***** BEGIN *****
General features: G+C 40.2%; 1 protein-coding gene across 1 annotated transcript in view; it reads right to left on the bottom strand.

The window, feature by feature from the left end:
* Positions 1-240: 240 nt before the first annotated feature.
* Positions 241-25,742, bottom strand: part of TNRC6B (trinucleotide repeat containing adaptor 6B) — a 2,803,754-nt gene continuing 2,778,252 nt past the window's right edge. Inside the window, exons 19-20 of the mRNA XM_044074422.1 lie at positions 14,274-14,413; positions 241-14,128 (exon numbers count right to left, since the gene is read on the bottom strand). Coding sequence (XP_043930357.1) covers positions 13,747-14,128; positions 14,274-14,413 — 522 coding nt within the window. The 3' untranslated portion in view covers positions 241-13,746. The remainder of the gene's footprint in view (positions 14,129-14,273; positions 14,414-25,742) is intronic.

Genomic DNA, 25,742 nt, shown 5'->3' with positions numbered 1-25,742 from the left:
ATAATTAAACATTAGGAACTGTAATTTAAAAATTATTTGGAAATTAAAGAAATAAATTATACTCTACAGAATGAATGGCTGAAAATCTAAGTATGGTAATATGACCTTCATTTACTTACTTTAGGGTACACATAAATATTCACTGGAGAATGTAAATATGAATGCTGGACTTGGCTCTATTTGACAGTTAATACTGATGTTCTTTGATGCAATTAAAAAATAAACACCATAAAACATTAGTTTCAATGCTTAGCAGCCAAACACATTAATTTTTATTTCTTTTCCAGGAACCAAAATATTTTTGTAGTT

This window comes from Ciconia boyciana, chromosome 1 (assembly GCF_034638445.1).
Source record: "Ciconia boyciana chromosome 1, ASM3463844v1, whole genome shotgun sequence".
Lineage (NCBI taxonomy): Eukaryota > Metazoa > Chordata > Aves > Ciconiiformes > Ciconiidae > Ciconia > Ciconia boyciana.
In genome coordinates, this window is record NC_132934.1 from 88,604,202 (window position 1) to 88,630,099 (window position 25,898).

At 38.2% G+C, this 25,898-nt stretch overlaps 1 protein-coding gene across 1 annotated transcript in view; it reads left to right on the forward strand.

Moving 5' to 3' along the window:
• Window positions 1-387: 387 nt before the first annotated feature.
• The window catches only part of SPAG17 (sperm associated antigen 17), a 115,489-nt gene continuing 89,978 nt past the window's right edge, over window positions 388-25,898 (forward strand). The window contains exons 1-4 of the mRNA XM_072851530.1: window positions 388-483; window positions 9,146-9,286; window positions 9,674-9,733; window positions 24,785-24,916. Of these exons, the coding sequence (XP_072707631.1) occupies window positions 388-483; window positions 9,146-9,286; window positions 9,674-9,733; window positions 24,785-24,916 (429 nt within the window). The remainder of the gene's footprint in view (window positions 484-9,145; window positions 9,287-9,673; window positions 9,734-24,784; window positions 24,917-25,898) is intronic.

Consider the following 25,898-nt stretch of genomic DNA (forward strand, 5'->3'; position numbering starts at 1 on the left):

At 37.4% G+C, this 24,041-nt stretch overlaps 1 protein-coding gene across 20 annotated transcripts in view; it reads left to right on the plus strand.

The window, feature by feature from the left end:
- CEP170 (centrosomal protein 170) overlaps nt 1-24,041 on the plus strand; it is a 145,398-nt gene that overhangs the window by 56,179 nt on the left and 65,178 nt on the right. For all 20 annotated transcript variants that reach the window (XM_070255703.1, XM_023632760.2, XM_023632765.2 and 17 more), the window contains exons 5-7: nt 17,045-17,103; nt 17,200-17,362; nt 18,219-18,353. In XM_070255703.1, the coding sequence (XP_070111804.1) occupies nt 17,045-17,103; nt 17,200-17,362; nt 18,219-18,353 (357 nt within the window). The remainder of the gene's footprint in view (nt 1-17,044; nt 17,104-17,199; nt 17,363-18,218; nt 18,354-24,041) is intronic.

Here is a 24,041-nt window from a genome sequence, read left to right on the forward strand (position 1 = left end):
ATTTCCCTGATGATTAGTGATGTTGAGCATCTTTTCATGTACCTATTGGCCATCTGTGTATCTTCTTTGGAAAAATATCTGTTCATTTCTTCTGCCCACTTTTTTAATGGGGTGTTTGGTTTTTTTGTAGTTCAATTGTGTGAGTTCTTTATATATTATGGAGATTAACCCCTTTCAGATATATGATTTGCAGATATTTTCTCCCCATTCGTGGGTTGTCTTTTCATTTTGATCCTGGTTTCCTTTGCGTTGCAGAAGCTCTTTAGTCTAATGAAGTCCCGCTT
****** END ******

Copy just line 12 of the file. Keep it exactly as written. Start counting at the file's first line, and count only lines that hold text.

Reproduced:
Moving 5' to 3' along the window: